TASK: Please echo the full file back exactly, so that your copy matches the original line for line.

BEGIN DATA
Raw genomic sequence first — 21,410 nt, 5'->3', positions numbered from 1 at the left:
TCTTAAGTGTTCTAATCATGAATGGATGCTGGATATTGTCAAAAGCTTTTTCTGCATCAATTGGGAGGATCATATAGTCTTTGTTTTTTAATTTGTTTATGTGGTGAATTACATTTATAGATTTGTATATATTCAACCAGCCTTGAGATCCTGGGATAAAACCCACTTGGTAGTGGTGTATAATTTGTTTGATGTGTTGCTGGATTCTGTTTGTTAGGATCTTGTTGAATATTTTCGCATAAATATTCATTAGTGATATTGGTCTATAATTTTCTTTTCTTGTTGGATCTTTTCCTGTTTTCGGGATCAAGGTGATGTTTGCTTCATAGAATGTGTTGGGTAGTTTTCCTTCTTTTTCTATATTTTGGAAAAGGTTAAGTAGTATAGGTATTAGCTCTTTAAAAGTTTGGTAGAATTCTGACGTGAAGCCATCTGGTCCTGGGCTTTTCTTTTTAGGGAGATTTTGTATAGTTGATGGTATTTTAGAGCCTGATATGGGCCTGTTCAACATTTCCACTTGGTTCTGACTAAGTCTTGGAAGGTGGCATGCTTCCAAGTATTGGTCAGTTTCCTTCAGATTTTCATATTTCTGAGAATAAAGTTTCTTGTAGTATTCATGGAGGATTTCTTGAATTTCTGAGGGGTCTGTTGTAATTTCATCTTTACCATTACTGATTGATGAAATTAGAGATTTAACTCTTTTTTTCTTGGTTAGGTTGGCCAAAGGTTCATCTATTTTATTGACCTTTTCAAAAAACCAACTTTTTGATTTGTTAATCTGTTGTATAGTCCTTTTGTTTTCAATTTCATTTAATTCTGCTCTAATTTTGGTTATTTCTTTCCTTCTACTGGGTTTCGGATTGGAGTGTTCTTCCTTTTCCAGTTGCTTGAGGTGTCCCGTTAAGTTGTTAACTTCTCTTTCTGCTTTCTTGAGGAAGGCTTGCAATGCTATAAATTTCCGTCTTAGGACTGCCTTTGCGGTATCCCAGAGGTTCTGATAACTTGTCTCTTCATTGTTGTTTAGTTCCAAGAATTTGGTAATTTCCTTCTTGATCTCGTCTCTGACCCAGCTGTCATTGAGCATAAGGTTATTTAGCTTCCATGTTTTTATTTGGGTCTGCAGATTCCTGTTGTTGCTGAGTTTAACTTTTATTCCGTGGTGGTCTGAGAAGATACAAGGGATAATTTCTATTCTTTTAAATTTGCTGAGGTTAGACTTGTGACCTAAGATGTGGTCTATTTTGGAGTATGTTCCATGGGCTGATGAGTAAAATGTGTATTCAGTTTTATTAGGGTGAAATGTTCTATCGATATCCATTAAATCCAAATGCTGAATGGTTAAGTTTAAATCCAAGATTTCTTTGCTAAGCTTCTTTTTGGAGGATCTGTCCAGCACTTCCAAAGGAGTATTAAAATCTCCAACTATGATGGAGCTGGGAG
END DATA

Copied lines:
Raw genomic sequence first — 21,410 nt, 5'->3', positions numbered from 1 at the left:
TCTTAAGTGTTCTAATCATGAATGGATGCTGGATATTGTCAAAAGCTTTTTCTGCATCAATTGGGAGGATCATATAGTCTTTGTTTTTTAATTTGTTTATGTGGTGAATTACATTTATAGATTTGTATATATTCAACCAGCCTTGAGATCCTGGGATAAAACCCACTTGGTAGTGGTGTATAATTTGTTTGATGTGTTGCTGGATTCTGTTTGTTAGGATCTTGTTGAATATTTTCGCATAAATATTCATTAGTGATATTGGTCTATAATTTTCTTTTCTTGTTGGATCTTTTCCTGTTTTCGGGATCAAGGTGATGTTTGCTTCATAGAATGTGTTGGGTAGTTTTCCTTCTTTTTCTATATTTTGGAAAAGGTTAAGTAGTATAGGTATTAGCTCTTTAAAAGTTTGGTAGAATTCTGACGTGAAGCCATCTGGTCCTGGGCTTTTCTTTTTAGGGAGATTTTGTATAGTTGATGGTATTTTAGAGCCTGATATGGGCCTGTTCAACATTTCCACTTGGTTCTGACTAAGTCTTGGAAGGTGGCATGCTTCCAAGTATTGGTCAGTTTCCTTCAGATTTTCATATTTCTGAGAATAAAGTTTCTTGTAGTATTCATGGAGGATTTCTTGAATTTCTGAGGGGTCTGTTGTAATTTCATCTTTACCATTACTGATTGATGAAATTAGAGATTTAACTCTTTTTTTCTTGGTTAGGTTGGCCAAAGGTTCATCTATTTTATTGACCTTTTCAAAAAACCAACTTTTTGATTTGTTAATCTGTTGTATAGTCCTTTTGTTTTCAATTTCATTTAATTCTGCTCTAATTTTGGTTATTTCTTTCCTTCTACTGGGTTTCGGATTGGAGTGTTCTTCCTTTTCCAGTTGCTTGAGGTGTCCCGTTAAGTTGTTAACTTCTCTTTCTGCTTTCTTGAGGAAGGCTTGCAATGCTATAAATTTCCGTCTTAGGACTGCCTTTGCGGTATCCCAGAGGTTCTGATAACTTGTCTCTTCATTGTTGTTTAGTTCCAAGAATTTGGTAATTTCCTTCTTGATCTCGTCTCTGACCCAGCTGTCATTGAGCATAAGGTTATTTAGCTTCCATGTTTTTATTTGGGTCTGCAGATTCCTGTTGTTGCTGAGTTTAACTTTTATTCCGTGGTGGTCTGAGAAGATACAAGGGATAATTTCTATTCTTTTAAATTTGCTGAGGTTAGACTTGTGACCTAAGATGTGGTCTATTTTGGAGTATGTTCCATGGGCTGATGAGTAAAATGTGTATTCAGTTTTATTAGGGTGAAATGTTCTATCGATATCCATTAAATCCAAATGCTGAATGGTTAAGTTTAAATCCAAGATTTCTTTGCTAAGCTTCTTTTTGGAGGATCTGTCCAGCACTTCCAAAGGAGTATTAAAATCTCCAACTATGATGGAGCTGGGAG